Blanchfield Army Community Hospital
Fort Campbell, KY – The commanding general of the Army’s largest regional health command met with military and civilian frontline healthcare workers on Fort Campbell, Kentucky and in Wisconsin during a battlefield circulation, January 4th to 6th, reflecting on their COVID-19 Coronavirus response efforts.
“It’s just an enormous point of pride for me to be associated with this great group of professionals that we call the “Ready Now” Regional Health Command-Atlantic,” said Brig. Gen. Paula Lodi, RHC-A commanding general, responsible for the medical readiness of the force and healthcare delivery at all Army medical facilities east of the Mississippi River, including Puerto Rico.
Here, Lodi reflected on how quickly her team across the region has adapted during the pandemic.
In the past year, military and civilian personnel throughout the region have joined the frontline forces in the nation’s battle against COVID-19, while continuing the mission to support the medical readiness of Soldiers from units within the region, including the 101st Airborne Division (Air Assault), the 82nd Airborne Division, 3rd Infantry Division and 10th Mountain Division, and providing care to family members and retirees.
When Lodi assumed command in June, military treatment facilities in the region were just building up in-house COVID-19 testing capabilities. In the first months of the virus’s spread in the U.S., healthcare workers in the region performed nasal swabs on beneficiaries with COVID-like symptoms, but the samples had to get sent to one of only a few medical laboratories in the nation capable of processing and analyzing the results of the new virus.
This caused lengthy delays in getting results to beneficiaries and sidelined Soldiers while awaiting results. But before long, RHC-A helped MTF logistics personnel in the region procure the newly developed COVID-testing equipment and supplies so their medical laboratory personnel could process and return COVID-19 test results much faster.
As MTFs established their new normal to meet the medical needs of their beneficiaries during a pandemic, the region overcame another challenge to support a medically ready force.
Working with Public Health Command-Atlantic, a direct reporting unit within region’s organizational structure development, her team established an effective time and money-saving pre-deployment COVID-19 Coronavirus screening method called pooled-testing.
In August, Blanchfield Army Community Hospital healthcare workers were able to safely and accurately screen and swab 101st Airborne Division (Air Assault) Soldiers prior to their rotation to the Joint Readiness Training Center at Fort Polk, Louisiana. This new capability in response to the pandemic allowed leaders to identify and isolate asymptomatic COVID positive Soldiers within a battalion-size unit prior to deployment in order to protect the health of the force.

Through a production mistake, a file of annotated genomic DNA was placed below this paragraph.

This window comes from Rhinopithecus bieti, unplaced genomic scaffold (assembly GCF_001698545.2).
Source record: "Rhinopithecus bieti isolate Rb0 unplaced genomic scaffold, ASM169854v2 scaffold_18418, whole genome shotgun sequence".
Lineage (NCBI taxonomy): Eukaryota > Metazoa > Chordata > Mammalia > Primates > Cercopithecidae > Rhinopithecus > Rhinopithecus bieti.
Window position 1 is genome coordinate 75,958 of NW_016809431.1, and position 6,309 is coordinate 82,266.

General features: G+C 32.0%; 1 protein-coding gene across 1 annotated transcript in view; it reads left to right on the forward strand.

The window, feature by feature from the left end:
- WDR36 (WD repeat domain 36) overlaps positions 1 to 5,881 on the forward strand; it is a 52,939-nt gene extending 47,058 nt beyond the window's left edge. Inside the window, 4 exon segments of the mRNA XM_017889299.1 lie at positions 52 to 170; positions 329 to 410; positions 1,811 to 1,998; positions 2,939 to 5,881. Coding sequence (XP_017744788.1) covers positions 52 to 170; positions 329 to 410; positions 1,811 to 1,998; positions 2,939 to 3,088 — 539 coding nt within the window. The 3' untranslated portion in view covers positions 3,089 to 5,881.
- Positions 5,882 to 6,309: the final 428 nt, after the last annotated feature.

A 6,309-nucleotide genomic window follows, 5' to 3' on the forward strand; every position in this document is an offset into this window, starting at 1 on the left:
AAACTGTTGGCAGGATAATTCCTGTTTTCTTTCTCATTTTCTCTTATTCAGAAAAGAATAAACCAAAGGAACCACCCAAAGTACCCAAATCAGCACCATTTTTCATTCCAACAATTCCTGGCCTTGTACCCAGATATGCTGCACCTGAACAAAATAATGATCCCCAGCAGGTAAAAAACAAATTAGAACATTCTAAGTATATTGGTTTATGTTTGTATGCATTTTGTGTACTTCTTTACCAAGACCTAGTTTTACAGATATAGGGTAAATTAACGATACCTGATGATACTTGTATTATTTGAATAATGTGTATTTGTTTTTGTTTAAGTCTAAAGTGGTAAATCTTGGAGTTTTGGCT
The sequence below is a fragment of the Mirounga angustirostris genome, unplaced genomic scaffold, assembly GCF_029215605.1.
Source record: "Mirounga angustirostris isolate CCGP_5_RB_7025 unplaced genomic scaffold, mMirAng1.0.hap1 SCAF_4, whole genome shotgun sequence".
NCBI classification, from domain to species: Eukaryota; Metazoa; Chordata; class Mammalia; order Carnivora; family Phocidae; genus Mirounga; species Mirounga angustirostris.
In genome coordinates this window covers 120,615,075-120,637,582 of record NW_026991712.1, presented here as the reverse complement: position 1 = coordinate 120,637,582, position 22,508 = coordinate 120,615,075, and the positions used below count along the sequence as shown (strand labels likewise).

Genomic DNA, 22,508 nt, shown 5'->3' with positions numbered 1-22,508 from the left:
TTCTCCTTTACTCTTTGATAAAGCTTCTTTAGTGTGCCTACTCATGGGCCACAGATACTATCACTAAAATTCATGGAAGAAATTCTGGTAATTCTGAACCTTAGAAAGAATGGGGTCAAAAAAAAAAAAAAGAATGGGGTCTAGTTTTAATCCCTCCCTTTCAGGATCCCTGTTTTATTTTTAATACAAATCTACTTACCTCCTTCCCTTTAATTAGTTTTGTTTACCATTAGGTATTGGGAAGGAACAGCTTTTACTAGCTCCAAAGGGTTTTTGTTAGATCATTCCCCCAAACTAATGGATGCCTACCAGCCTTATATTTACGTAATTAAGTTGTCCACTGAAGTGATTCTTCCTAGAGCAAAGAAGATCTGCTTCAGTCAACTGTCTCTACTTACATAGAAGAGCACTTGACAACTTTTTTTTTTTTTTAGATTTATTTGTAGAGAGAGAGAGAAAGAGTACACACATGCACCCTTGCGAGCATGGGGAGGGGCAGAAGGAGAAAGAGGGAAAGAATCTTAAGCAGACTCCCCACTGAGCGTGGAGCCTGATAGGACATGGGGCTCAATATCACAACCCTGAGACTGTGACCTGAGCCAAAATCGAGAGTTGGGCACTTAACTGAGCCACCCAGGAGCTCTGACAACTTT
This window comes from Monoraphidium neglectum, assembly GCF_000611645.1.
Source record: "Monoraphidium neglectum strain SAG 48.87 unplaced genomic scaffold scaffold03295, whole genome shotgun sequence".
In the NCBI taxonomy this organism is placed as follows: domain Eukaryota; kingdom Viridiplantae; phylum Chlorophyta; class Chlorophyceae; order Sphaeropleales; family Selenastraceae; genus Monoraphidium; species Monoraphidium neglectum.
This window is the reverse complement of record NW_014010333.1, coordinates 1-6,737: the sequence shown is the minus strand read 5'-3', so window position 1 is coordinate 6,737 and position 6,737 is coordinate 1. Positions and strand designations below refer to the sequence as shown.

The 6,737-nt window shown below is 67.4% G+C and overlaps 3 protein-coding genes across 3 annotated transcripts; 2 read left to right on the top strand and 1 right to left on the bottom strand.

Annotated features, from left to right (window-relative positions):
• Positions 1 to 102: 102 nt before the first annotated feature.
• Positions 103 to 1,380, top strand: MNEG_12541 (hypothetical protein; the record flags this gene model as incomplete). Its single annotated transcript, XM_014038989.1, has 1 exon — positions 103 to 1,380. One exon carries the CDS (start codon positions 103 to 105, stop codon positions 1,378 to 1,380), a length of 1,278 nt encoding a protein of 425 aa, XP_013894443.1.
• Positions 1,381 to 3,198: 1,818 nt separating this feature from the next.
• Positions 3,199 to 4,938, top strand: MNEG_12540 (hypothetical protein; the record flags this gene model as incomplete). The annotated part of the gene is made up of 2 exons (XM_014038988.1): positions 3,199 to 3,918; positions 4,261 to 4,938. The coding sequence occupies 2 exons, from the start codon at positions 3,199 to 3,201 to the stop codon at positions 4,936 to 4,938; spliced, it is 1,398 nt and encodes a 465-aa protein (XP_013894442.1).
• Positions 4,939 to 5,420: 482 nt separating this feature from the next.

“We were able to stand up pooled-testing using Public Health Command-Atlantic to be able to relieve some of the pressure on the installation hospitals and clinics, so that they could focus on the diagnostic testing [of beneficiaries], and we could focus on the readiness aspects of getting the Army back into large-scale training exercises and deployments. We’ve transitioned since then and now we are rolling out the vaccine and that is another huge lift for the region,” said Lodi, in regard to the expanding COVID response capabilities in the region.
Lodi visited a temporary COVID vaccine clinic in the hospital and learned how BACH public health leaders are implementing its first phase of COVID-19 vaccinations on Fort Campbell.
This phase encompassed frontline healthcare workers and first responders. Hospital Commander Col. Patrick T. Birchfield also briefed Lodi on how the team will safely implement the next phase to make COVID-19 Coronavirus vaccination available to enrolled beneficiaries with one or more high-risk factors in their medical record, who may be more likely to experience complications from the virus.
“I couldn’t be more proud of how they have been able to adapt and repurpose themselves to take on the new challenge,” said Lodi, speaking of BACH and other healthcare teams in the region that have added another line of effort to the COVID-response mission.
After visiting Fort Campbell, the commander traveled to Wisconsin to see Soldiers from BACH and other units in the region who are deployed in support of the Urban Augmentation Medical Task Force, which provides medical staff to assist federal and state agencies within local civilian hospitals. Five nurses assigned to duty at BACH are currently working in civilian hospitals there in support of the national response to the COVID-19 Coronavirus pandemic.
“So in amongst this great effort for [COVID-19] testing, and this great effort to rollout the vaccine, we have people on the frontlines in our civilian communities while we’re still running our hospitals, managing those [patients] who are most impacted by COVID-19. Every time we ask, the region comes through,” she said, thanking the team for their continued support to Soldiers and other beneficiaries in the region.
For the latest information concerning the hospital’s COVID-19 Cooronavirus response effort, including vaccine distribution information follow BACH’s Facebook page at www,facebook.com/BACH.Fort.Campbell